B-

by Pejman Yousefzadeh on April 25, 2009

That’s Peter Feaver’s grade for Barack Obama when it comes to the conduct of foreign policy over the first 100 days “the equivalent, in these grade-inflated days, of the old ‘gentleman’s C,’” as Feaver puts it. I am less interested in a letter grade–it is much to early to hand them out–than I am in the emerging shape of the Administration’s foreign policy in terms of style and substance. As Feaver puts it,

On the major issues that required real policy decisions, Obama has largely continued the Bush policy. I defy someone to identify how the Af-Pak decision was substantially different from the trajectory that the Bush team was on. It was sold with different rhetoric, but on policy, it was the same. Same policy, different letterhead.

The Iraq policy is also more similar than not, at least in terms of what Obama has done thus far (embrace the Status of Forces Agreement and stiff the “get out of Iraq now” caucus). The real test for him will come in June if, as seems possible, General Odierno recommends sliding the June 2009 deadline for getting U.S. troops out of the cities a bit in order not to precipitate a collapse in Mosul (and perhaps elsewhere).

I can understand a grade appeal on the other “war on terror” policies. It seems to me that for the most part, President Obama is looking for as much stylistic/atmospheric/rhetorical difference as he can spin, but is keeping the main elements of the Bush policy in tact. He hasn’t even closed Gitmo yet; he is just promising to do so in the future.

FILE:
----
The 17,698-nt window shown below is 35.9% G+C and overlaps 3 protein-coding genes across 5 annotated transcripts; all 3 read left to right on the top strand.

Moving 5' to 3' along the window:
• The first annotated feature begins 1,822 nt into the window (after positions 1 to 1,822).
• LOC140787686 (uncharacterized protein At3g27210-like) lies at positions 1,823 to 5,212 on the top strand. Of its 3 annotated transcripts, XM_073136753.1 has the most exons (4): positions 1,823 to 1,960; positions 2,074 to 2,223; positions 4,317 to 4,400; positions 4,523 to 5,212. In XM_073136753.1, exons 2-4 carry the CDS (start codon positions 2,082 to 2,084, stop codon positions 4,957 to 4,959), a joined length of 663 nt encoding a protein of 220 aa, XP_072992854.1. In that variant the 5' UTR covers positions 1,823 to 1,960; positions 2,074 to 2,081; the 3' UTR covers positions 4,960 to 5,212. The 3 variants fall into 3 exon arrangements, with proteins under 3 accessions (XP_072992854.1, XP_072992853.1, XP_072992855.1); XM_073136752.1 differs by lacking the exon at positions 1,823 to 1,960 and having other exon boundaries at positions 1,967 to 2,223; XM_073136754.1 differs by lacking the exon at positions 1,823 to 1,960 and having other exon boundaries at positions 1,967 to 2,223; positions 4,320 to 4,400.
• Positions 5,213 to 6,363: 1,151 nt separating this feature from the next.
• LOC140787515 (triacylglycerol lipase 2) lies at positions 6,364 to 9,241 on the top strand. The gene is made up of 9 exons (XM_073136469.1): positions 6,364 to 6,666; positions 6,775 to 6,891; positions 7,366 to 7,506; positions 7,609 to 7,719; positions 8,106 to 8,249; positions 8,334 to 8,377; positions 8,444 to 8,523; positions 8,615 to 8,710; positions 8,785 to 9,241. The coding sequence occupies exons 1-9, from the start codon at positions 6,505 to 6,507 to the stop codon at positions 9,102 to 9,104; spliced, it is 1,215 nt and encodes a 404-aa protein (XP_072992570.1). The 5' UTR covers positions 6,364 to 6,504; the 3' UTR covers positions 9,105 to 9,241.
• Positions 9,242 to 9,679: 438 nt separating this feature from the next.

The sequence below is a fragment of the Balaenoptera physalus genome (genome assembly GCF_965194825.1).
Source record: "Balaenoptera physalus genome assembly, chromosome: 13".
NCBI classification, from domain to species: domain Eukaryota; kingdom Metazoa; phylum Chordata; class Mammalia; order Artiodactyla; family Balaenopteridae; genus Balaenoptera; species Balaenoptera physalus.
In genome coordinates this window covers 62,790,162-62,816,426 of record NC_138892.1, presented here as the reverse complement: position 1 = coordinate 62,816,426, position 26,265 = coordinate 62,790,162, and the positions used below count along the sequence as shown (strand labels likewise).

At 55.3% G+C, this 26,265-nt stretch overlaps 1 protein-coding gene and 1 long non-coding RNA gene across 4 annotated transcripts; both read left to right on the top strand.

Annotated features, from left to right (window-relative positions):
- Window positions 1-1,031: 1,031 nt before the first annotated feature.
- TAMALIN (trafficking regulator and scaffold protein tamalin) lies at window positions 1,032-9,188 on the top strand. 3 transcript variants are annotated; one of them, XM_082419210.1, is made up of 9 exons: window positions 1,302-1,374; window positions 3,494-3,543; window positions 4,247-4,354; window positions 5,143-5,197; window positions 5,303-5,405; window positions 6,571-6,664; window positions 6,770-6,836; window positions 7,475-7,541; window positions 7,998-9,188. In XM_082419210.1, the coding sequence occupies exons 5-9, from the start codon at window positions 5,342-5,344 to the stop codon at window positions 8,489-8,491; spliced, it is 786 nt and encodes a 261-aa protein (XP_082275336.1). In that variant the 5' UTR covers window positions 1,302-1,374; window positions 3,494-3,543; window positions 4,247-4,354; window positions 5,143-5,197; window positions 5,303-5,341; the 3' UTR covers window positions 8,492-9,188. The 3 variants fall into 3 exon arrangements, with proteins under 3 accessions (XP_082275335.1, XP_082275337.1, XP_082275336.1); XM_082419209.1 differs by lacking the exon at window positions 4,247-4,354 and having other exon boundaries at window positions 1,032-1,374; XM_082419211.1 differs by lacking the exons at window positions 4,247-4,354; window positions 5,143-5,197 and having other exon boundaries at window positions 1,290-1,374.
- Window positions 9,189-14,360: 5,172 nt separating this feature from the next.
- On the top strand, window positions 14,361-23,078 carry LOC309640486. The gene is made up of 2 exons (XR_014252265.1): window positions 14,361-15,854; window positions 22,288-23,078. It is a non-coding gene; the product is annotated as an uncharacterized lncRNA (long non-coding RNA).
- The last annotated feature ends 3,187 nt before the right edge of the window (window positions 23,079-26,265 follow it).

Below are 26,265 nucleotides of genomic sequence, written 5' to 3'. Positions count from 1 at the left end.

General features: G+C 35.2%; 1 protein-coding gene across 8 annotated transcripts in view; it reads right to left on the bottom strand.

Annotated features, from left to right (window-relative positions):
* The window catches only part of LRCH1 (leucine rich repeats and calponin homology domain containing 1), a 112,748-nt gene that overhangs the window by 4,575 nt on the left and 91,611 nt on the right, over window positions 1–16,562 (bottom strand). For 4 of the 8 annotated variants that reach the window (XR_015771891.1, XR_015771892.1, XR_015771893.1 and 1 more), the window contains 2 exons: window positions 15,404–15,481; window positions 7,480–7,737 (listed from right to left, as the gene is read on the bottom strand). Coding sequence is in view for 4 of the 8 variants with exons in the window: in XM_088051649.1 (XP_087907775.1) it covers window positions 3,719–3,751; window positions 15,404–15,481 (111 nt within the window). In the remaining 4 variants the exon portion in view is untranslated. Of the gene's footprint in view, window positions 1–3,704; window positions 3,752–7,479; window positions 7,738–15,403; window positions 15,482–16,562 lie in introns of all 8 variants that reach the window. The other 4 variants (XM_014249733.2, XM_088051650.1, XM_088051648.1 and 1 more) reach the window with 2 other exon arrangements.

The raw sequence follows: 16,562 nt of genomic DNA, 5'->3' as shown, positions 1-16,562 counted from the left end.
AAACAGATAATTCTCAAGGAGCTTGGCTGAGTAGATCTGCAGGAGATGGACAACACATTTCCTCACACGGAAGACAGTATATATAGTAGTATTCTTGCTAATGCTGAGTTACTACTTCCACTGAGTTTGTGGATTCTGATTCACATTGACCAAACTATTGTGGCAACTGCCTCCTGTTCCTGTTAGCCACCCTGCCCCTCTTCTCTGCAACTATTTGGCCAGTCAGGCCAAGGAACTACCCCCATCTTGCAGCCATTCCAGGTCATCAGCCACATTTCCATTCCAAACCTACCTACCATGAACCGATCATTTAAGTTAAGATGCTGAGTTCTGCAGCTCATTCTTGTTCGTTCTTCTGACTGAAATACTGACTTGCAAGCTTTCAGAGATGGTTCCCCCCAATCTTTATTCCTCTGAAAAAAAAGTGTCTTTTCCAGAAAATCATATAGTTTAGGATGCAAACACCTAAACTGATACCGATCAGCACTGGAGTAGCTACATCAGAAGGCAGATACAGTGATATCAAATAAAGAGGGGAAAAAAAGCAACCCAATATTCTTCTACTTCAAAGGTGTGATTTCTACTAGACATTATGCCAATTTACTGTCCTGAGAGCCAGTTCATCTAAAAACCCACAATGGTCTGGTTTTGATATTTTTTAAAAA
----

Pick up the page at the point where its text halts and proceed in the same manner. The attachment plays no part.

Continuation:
[. . .]

It reminds me very much of a student who “borrows” another person’s paper, changes the font, reformats the text, tweaks the acknowledgements, and trims it here and there before handing it in as his own work. Of course, in governing, unlike in academia, passing off other people’s work as your own is both acceptable and, at times, laudatory. The off-putting aspect is the pettiness of criticizing the very people whose work you are emulating.

This critique fits in with the critiques offered by a number of people who have examined the Administration’s foreign policy; see, for example, this article stating that while Obama’s tone on foreign policy differs from that of the Bush Administration, the substance is the same. Maybe it is unreasonable to expect that things would change so rapidly in 100 days, but the telling thing from both Feaver and the New York Times story is that the Obama Administration has, in fact, tried rather little on the foreign policy front in terms of differing from the Bush Administration when it comes to substantive issues. About the only place where there appears to be a serious substantive difference is in the realm of Russian-American relations. The Bush Administration resisted the Russians’ efforts to take the relationship back to Cold War levels by fighting against the Russian tendency to make bilateral arms control discussions the centerpiece of the Russian-American relationship. By contrast, the Obama Administration has acceded to Russian demands that there be more attention paid to bilateral arms control issues, while at the same time allowing the Russians to divert international attention from North Korea’s and Iran’s efforts to create nuclear weapons programs of their own.

A lot of people, by the way, are worried about this particular development in Russian-American relations. And they are right to be. Perhaps the real problem with the Obama Administration’s approach to foreign policy is that in many ways, it is not imitating the Bush Administration enough.

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